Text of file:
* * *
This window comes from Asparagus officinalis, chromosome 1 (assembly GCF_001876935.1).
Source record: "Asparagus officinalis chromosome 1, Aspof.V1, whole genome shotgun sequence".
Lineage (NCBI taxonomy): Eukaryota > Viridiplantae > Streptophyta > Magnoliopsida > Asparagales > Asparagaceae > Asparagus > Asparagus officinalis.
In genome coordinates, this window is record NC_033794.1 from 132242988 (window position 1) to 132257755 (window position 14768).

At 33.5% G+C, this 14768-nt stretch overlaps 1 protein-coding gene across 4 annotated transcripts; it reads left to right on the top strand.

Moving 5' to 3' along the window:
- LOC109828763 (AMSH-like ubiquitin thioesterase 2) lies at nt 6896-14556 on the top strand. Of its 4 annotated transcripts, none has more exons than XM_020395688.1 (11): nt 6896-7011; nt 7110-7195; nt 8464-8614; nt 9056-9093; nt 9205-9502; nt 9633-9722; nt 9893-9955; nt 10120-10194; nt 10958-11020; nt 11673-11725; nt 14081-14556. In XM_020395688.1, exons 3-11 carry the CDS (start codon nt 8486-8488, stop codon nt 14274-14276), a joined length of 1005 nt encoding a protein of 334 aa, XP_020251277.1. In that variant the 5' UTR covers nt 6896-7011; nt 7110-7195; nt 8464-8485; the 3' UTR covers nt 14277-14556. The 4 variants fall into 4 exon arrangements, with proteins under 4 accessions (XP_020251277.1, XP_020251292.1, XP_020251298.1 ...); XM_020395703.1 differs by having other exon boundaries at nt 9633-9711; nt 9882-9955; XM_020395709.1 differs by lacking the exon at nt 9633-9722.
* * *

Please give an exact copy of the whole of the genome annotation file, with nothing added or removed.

This window comes from Asparagus officinalis, chromosome 1 (assembly GCF_001876935.1).
Source record: "Asparagus officinalis chromosome 1, Aspof.V1, whole genome shotgun sequence".
Lineage (NCBI taxonomy): Eukaryota > Viridiplantae > Streptophyta > Magnoliopsida > Asparagales > Asparagaceae > Asparagus > Asparagus officinalis.
In genome coordinates, this window is record NC_033794.1 from 132242988 (window position 1) to 132257755 (window position 14768).

At 33.5% G+C, this 14768-nt stretch overlaps 1 protein-coding gene across 4 annotated transcripts; it reads left to right on the top strand.

Moving 5' to 3' along the window:
- LOC109828763 (AMSH-like ubiquitin thioesterase 2) lies at nt 6896-14556 on the top strand. Of its 4 annotated transcripts, none has more exons than XM_020395688.1 (11): nt 6896-7011; nt 7110-7195; nt 8464-8614; nt 9056-9093; nt 9205-9502; nt 9633-9722; nt 9893-9955; nt 10120-10194; nt 10958-11020; nt 11673-11725; nt 14081-14556. In XM_020395688.1, exons 3-11 carry the CDS (start codon nt 8486-8488, stop codon nt 14274-14276), a joined length of 1005 nt encoding a protein of 334 aa, XP_020251277.1. In that variant the 5' UTR covers nt 6896-7011; nt 7110-7195; nt 8464-8485; the 3' UTR covers nt 14277-14556. The 4 variants fall into 4 exon arrangements, with proteins under 4 accessions (XP_020251277.1, XP_020251292.1, XP_020251298.1 ...); XM_020395703.1 differs by having other exon boundaries at nt 9633-9711; nt 9882-9955; XM_020395709.1 differs by lacking the exon at nt 9633-9722.